My mother was always just a bit too much. She was habitually loud in conditions that called for quiet, overly-emotional in settings that required tranquility and calmness. She was careless and altruistic, finding room in her heart to love everyone apart from herself. When her episodes would come, she would turn on all of the lights in the house and turn the stereo all the way up, chasing away our worries and gloom with the sound of Miles Davis mixed with the tapping of feet as we danced. Though she smiled often, the expression was often but an empty gesture, something meant to reassure us that we would all be okay someday. She apologized often, forgave easily, and adored her family even when we were undeserving. On nights when I was sure my heart would break, she would sit next to my bed and whisper, “The hurt always precedes the happiness.” I watched her passions consume her, her obsessive nature driving her towards madness. Even at the end, she kept a smile on her face and hope in her heart. She never stopped to question if it was all worth it.
My father, in contrast, was never quite enough. He was a man of few words and somber thoughts, soundlessly chasing his woes with a bottle of Jack Daniels each night before bed. Even before the inevitable divorce, my childhood was filled with empty chairs at school events and dinner plates left untouched. While my mother showered the world in warmth, my father loved only himself and that which could benefit him. He often spoke in riddles, puzzles meant to perplex us children into silence and restore the peace. While my mother cried almost daily, I am convinced my father never learned to shed a tear. He was emotionally distant, maintaining a lifestyle driven by order and futile procedures. While my mother often felt too much, it was unclear throughout my childhood if my father ever felt anything at all. When he met the end of his life, he showed no fear or regret. He seemed to simply accept what was to come and surrender, wasting no effort on emotional goodbyes or last minute efforts to change the past.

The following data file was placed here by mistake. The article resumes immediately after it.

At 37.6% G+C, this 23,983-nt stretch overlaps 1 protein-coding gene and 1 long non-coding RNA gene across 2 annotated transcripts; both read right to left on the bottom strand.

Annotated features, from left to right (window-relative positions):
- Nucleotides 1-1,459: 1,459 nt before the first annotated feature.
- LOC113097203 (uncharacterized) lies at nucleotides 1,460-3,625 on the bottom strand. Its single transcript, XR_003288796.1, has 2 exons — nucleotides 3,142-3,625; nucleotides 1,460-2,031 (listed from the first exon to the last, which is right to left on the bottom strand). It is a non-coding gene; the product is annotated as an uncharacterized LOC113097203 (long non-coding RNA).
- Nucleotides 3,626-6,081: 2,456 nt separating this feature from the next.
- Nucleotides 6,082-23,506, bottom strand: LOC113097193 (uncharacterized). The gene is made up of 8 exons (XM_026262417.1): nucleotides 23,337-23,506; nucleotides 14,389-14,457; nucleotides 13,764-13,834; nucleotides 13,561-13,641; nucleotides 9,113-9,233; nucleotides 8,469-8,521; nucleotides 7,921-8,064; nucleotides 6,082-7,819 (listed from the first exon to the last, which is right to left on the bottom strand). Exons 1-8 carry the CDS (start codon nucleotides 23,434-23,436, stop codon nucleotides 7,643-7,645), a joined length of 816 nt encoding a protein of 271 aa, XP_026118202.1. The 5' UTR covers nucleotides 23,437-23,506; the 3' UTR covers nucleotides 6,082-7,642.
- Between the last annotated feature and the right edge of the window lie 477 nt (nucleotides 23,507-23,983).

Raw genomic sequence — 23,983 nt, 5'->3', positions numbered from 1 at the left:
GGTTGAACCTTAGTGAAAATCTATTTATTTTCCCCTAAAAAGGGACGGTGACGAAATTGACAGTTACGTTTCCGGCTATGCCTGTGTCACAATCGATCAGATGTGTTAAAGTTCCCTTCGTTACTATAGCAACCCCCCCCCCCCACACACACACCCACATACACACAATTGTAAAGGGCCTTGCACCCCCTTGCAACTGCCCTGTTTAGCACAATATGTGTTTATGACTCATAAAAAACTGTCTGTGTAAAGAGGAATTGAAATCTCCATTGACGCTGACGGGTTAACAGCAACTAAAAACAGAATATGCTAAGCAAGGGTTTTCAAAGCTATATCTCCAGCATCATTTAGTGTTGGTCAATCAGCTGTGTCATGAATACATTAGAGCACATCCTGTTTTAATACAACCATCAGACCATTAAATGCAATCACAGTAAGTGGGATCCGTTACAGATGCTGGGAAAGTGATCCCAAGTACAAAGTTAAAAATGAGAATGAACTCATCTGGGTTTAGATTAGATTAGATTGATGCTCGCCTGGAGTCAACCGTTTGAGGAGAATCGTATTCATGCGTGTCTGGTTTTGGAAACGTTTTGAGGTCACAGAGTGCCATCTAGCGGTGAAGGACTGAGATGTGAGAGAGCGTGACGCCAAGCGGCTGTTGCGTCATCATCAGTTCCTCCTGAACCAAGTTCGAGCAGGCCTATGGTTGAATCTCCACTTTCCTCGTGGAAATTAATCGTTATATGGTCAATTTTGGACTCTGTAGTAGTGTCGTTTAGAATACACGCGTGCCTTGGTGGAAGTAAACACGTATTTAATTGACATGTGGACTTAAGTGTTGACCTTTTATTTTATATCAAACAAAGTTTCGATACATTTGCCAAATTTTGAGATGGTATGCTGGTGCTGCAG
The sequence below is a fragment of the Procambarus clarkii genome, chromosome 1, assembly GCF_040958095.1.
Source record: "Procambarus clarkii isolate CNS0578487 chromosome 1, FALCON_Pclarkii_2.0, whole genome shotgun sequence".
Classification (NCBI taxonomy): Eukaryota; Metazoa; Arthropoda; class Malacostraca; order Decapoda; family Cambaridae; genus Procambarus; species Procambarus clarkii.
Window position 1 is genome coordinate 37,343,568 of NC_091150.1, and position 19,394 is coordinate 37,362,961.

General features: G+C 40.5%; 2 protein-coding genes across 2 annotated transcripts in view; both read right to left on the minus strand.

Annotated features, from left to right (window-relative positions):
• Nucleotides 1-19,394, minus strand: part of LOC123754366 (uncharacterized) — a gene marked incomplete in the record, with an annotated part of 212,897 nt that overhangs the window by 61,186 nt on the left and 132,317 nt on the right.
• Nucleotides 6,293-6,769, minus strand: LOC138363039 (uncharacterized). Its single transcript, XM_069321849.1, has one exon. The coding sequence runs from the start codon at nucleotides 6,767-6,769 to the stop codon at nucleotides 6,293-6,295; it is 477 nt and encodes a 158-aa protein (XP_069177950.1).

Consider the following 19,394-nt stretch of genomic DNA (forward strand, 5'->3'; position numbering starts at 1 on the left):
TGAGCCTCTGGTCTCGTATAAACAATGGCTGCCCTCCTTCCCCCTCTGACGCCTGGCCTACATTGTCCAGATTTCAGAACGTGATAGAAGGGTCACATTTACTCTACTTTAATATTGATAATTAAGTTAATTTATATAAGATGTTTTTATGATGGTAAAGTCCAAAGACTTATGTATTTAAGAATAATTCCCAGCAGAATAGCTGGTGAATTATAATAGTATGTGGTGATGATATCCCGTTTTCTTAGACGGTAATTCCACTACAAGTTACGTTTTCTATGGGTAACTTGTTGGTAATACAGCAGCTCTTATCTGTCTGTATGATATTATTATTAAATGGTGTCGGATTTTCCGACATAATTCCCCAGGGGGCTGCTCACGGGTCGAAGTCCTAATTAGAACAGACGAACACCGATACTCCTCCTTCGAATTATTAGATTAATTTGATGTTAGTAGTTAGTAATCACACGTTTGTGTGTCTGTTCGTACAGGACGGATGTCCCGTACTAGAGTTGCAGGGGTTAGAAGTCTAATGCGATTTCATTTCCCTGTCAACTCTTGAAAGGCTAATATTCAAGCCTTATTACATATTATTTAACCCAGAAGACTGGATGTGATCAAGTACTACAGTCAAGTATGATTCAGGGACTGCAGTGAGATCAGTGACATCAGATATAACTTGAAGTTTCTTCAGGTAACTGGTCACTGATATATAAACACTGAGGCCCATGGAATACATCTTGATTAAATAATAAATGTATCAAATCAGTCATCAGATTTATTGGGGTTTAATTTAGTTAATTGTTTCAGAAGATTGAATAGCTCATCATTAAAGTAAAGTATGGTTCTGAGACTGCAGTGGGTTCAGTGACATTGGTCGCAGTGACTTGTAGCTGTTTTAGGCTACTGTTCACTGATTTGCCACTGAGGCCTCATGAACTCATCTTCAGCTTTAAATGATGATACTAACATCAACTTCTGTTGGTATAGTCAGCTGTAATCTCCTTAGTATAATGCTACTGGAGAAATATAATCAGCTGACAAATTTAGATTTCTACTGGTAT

Most expected me, the daughter of two such extremes, to find a happy medium. Instead, I became a walking contradiction, the embodiment of both extravagances in one fragile frame.
There are days in which my heart feels heavy, consumed by sorrow and guilt over the misfortunes of persons I have never met. Others, I am lost in a sea of self-preservation and narcissism, allowing my own troubles to blind me to the struggle of those closest to me. There are times in which I desperately want to connect with another human, to feel the warmth of their touch or the joys of companionship. Other days I am grateful I’m a cat person – my cats will never ask me to go on walks or socialize with other humans. Some days I am clingy, wrapping myself around my lover’s figure as though seeking to trap them within my embrace. Other days I crave solitude, allowing myself to disappear into the murkiest corners of my psyche as I search for long hidden answers to the questions of my life. Some days I am too loud, yammering on incessantly regardless of who is listening. Other days the words seem to become trapped in my mouth, my teeth a dam to prevent the secrets from spilling out.
Some days I am too much.
Some days I am too little.
Some days I wonder if the madness will come for me as well.